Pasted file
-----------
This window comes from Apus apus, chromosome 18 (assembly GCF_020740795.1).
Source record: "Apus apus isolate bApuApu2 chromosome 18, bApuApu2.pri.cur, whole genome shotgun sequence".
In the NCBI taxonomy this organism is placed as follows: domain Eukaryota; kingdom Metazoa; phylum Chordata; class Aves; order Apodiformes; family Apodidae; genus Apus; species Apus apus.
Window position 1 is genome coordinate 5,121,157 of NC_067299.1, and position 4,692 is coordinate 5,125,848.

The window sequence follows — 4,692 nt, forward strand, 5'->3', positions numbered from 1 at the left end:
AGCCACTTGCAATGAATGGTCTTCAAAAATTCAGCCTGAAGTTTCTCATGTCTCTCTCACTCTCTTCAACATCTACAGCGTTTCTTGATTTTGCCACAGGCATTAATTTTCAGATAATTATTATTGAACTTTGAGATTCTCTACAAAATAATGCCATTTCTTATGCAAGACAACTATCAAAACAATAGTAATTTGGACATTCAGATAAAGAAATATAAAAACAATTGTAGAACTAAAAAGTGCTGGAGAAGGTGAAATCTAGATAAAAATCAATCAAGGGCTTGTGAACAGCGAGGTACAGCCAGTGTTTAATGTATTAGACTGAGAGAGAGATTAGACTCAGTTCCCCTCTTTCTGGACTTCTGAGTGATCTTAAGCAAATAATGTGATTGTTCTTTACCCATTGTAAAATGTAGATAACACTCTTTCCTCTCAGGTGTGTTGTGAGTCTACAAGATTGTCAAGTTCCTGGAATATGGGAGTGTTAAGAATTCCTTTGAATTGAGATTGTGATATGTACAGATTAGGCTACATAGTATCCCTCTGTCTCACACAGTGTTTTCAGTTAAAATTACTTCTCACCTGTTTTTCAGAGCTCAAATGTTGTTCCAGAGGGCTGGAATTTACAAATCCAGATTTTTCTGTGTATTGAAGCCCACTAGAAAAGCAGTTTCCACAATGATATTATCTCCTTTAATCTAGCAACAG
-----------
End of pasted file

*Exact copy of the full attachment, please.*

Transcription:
This window comes from Apus apus, chromosome 18 (assembly GCF_020740795.1).
Source record: "Apus apus isolate bApuApu2 chromosome 18, bApuApu2.pri.cur, whole genome shotgun sequence".
In the NCBI taxonomy this organism is placed as follows: domain Eukaryota; kingdom Metazoa; phylum Chordata; class Aves; order Apodiformes; family Apodidae; genus Apus; species Apus apus.
Window position 1 is genome coordinate 5,121,157 of NC_067299.1, and position 4,692 is coordinate 5,125,848.

The window sequence follows — 4,692 nt, forward strand, 5'->3', positions numbered from 1 at the left end:
AGCCACTTGCAATGAATGGTCTTCAAAAATTCAGCCTGAAGTTTCTCATGTCTCTCTCACTCTCTTCAACATCTACAGCGTTTCTTGATTTTGCCACAGGCATTAATTTTCAGATAATTATTATTGAACTTTGAGATTCTCTACAAAATAATGCCATTTCTTATGCAAGACAACTATCAAAACAATAGTAATTTGGACATTCAGATAAAGAAATATAAAAACAATTGTAGAACTAAAAAGTGCTGGAGAAGGTGAAATCTAGATAAAAATCAATCAAGGGCTTGTGAACAGCGAGGTACAGCCAGTGTTTAATGTATTAGACTGAGAGAGAGATTAGACTCAGTTCCCCTCTTTCTGGACTTCTGAGTGATCTTAAGCAAATAATGTGATTGTTCTTTACCCATTGTAAAATGTAGATAACACTCTTTCCTCTCAGGTGTGTTGTGAGTCTACAAGATTGTCAAGTTCCTGGAATATGGGAGTGTTAAGAATTCCTTTGAATTGAGATTGTGATATGTACAGATTAGGCTACATAGTATCCCTCTGTCTCACACAGTGTTTTCAGTTAAAATTACTTCTCACCTGTTTTTCAGAGCTCAAATGTTGTTCCAGAGGGCTGGAATTTACAAATCCAGATTTTTCTGTGTATTGAAGCCCACTAGAAAAGCAGTTTCCACAATGATATTATCTCCTTTAATCTAGCAACAG